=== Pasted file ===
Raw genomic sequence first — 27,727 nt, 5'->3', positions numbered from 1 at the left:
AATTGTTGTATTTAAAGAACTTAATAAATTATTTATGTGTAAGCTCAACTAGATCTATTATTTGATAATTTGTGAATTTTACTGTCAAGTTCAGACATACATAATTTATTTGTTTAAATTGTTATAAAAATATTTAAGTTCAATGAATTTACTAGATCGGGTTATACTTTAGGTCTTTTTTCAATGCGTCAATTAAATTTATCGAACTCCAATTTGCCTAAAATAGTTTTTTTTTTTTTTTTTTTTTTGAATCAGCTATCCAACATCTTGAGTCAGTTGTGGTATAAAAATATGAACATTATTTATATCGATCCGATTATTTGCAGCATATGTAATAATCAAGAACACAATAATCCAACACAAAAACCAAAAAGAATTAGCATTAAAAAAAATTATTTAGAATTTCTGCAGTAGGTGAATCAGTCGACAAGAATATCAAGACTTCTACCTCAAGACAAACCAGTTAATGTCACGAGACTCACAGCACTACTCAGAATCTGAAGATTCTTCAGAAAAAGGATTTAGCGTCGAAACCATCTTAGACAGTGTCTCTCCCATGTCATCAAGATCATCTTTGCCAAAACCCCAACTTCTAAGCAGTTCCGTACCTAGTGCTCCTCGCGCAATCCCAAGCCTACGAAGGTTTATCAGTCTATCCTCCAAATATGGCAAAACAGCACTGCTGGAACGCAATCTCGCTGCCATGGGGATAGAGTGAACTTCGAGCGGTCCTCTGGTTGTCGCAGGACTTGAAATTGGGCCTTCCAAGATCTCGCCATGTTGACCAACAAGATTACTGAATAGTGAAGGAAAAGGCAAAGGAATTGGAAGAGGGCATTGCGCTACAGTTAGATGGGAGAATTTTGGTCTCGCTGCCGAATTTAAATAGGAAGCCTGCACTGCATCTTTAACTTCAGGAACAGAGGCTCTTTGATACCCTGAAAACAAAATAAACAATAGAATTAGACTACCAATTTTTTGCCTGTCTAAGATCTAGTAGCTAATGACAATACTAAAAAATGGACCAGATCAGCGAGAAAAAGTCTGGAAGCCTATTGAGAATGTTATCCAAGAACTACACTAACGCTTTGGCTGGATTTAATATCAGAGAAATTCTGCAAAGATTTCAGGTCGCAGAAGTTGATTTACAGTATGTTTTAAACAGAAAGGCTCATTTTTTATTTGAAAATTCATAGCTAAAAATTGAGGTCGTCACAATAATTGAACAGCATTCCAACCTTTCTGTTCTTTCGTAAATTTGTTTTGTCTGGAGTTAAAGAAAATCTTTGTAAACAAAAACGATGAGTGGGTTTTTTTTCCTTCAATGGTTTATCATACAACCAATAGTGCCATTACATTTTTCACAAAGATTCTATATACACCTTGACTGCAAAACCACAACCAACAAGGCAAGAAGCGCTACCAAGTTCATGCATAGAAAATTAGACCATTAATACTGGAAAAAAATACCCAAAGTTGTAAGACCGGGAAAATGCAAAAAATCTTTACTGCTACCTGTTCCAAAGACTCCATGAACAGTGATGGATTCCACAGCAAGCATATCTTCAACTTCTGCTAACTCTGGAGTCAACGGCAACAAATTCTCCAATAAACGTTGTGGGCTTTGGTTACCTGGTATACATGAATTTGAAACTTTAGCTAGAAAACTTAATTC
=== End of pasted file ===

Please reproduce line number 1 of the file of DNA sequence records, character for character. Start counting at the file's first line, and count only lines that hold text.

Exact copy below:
Raw genomic sequence first — 27,727 nt, 5'->3', positions numbered from 1 at the left: